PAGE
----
Dickerson Park Zoo's Bald Eagle, Phoenix, Educates The Public About Her Species
Many people in Springfield have seen Phoenix, a bald eagle at Dickerson Park Zoo, at the zoo or during a program she was part of. And if they haven’t, they’ve probably heard of her. But they might not know her story, and how she came to live at the zoo.
To give you some background: America’s national symbol, the bald eagle, was once almost gone from the U.S. When Americans chose the majestic bird for their national symbol in 1782, there were approximately 100,000 nesting bald eagles in the country, according to the U.S. Fish and Wildlife Service. Farmers and ranchers shot the birds, fearing they were killing livestock. That, combined with a loss of nesting habitat, caused the bald eagles’ decline. In 1940, the U.S. Congress, noting that the bird was threatened with extinction, passed the Bald Eagle Protection Act.
The widespread use of DDT in the middle of the 20th Century further decimated the population. By 1963, it’s estimated there were only 463 nesting pairs of bald eagles that remained.
The Missouri Department of Conservation started hosting Eagle Days in 1978 to educate the public about eagles and how they could help with a planned restoration effort.
And in the early 80s, a project to bring nesting bald eagles back to Missouri began. Over a period of 11 years, the Missouri Department of Conservation, the U.S. Fish and Wildlife Service and Dickerson Park Zoo obtained 74 eaglets from captive breeding facilities or healthy wild populations and set them up in artificial nests at Mingo National Wildlife Refuge and Schell-Osage Conservation Area.
"In the last group that was brought in in 1989, there were nine eaglets," said Pam Price, conservation education director at Dickerson Park Zoo. "Phoenix was one of those eaglets."
She said biologists put transmitters on the eagles to track them, and, in 1989, they noticed that Phoenix’s hadn’t moved. A search by a conservation agent led to the transmitter still connected to Phoenix.
"She was on the ground. She was dehydrated. She hadn't eaten," said Price, "and, since we had a raptor rehab and had been working with them, they brought Phoenix here to the zoo to be rehabilitated and save her life."
No one knew why she hadn’t been eating. She might not have had a hunting instinct needed for survival or she had found food, but it was taken by another eagle.
Price said, as far as she knows, the other eight eaglets in Phoenix’s group survived and did well.
The sick eagle was brought to Dickerson Park Zoo for rehabilitation. During a time of intensive health treatment, according to Price, the bird became imprinted on humans and couldn’t be released back into the wild. She was named Phoenix because she took the place of the beloved bald eagle, Omega, who had died a few months before Phoenix arrived at the zoo. Omega had suffered lead poisoning—possibly from eating waterfowl that had ingested lead or fish with lead sinkers (you can treat lead poisoning, but you can’t cure it, according to Price). And Phoenix was trained to step in and continue Omega’s mission.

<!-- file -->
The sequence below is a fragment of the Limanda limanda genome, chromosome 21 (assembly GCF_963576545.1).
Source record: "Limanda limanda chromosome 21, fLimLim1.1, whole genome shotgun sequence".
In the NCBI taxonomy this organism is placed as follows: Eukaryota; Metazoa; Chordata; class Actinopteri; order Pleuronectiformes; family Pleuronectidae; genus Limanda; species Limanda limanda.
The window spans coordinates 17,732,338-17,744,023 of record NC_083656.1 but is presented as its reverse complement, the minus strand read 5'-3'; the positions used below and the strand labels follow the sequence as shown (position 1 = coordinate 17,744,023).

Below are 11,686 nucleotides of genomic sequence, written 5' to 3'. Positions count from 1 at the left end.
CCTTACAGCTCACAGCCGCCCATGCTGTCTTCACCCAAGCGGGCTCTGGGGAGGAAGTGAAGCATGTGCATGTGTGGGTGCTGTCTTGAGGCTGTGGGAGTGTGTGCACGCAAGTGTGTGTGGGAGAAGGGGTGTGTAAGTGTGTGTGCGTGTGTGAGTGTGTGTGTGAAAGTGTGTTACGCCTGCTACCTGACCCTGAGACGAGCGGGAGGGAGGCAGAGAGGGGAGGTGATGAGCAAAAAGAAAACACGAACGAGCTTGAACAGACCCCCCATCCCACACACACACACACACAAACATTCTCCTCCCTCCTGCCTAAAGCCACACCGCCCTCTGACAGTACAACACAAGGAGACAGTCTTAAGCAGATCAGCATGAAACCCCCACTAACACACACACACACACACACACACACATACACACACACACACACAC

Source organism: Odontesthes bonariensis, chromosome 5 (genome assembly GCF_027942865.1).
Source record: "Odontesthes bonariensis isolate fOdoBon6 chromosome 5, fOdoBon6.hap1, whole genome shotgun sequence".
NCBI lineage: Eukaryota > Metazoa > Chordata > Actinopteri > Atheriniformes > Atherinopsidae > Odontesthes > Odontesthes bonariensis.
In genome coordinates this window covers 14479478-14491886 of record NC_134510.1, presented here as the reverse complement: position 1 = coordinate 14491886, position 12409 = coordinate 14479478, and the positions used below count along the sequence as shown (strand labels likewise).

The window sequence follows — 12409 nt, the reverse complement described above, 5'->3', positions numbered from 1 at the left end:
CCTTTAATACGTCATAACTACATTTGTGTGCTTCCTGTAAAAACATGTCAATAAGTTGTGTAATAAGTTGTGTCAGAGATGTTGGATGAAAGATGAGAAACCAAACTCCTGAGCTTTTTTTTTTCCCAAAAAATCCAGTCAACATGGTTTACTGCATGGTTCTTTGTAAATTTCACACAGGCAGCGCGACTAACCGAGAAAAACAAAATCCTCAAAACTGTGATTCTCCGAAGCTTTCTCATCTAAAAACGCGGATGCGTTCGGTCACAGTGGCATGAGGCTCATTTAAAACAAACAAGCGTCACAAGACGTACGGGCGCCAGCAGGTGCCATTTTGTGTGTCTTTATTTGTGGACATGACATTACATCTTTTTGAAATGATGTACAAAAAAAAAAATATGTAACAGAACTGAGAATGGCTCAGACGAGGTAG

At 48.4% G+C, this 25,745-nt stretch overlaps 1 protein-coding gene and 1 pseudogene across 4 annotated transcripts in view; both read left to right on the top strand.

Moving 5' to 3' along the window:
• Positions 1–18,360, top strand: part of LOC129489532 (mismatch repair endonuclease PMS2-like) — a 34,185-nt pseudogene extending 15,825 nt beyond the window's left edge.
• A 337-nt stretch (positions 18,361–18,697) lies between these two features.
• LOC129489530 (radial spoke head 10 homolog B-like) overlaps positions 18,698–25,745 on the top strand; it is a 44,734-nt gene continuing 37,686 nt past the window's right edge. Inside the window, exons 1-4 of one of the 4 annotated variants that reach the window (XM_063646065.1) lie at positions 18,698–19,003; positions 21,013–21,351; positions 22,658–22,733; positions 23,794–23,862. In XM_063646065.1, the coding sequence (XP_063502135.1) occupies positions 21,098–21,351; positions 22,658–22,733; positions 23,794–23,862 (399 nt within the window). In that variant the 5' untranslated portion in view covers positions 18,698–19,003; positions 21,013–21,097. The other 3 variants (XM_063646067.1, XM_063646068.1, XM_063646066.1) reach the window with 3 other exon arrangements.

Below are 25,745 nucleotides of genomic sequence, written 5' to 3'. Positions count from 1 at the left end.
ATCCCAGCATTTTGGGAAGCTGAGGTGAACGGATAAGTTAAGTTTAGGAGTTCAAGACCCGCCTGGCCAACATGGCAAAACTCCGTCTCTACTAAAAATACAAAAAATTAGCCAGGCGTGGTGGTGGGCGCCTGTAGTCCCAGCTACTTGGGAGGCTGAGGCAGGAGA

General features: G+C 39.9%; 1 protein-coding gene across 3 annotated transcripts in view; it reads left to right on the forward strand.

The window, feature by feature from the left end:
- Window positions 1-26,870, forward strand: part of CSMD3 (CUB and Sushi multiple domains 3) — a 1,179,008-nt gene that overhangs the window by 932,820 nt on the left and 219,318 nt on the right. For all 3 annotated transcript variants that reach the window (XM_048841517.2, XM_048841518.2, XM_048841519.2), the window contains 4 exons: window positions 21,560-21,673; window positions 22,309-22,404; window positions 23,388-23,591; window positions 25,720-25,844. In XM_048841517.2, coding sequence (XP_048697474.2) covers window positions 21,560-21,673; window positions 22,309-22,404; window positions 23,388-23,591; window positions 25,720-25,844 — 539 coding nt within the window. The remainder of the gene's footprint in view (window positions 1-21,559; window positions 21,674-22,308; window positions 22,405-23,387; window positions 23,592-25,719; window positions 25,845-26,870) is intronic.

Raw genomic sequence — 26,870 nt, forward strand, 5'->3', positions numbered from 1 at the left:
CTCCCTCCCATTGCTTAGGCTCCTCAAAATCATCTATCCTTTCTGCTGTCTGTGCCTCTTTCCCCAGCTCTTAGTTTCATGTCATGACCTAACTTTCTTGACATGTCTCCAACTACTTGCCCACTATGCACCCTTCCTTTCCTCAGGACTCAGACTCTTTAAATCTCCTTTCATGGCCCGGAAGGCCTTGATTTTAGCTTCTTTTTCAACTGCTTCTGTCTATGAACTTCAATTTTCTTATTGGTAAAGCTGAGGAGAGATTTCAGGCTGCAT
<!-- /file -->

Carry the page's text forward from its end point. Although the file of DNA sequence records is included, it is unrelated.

"It was a hard decision because she was a healthy female now and could be released back into the wild," Price said, "but with her intensive care did not know how safe that would be for the bird or for people."
Phoenix is 30-years-old now. Bald eagles, if they make it past their first year of life, have an average life span of 25 years. They have been known to double their life span in captivity, and Price hopes that will happen to Phoenix. Price has grown attached to her over the years, and when she speaks, Phoenix responds.
(Phoenix makes noises in response to Price's voice)
Price and trained docents at the zoo take Phoenix to a variety of programs each year: to Eagle Scout ceremonies, nursing homes, schools and more, and she’s part of programs at the Springfield Conservation Nature Center during Eagle Days each January.
"She educates a lot of people," said Price. "We figure that around 10,000 people see her on a yearly basis."
Her message, according to Price, is that even though humans caused lots of problems for eagles, they can now be part of the solution.
Janet Haslerig, resource scientist at the Missouri Department of Conservation, said nesting eagles were pretty much gone from Missouri at one point. But, because of the restoration effort in the late 20th century, the numbers have risen considerably.
"This was an estimate I got last year. We did an aerial survey to monitor nests, said Haslerig, "and it was about 440, and I caution people and say, 'well, let's just say over 400 because a few of those nests, you know, haven't been observed in several years, and the last time they were observed they were active."
They’re working to update those numbers, according to Haslerig. For comparison, there were approximately 123 active bald eagle nests in Missouri in 2006.
They’ve started Eagle Watch, a citizen-science program that lets members of the public get involved in reporting and monitoring eagle nests. And Haselrig expects numbers to be even higher this year.
"Because we've got more eyes on the ground and people reporting," said Haslerig.
Meanwhile, you might see Phoenix around town continuing to give programs and share her message of conservation.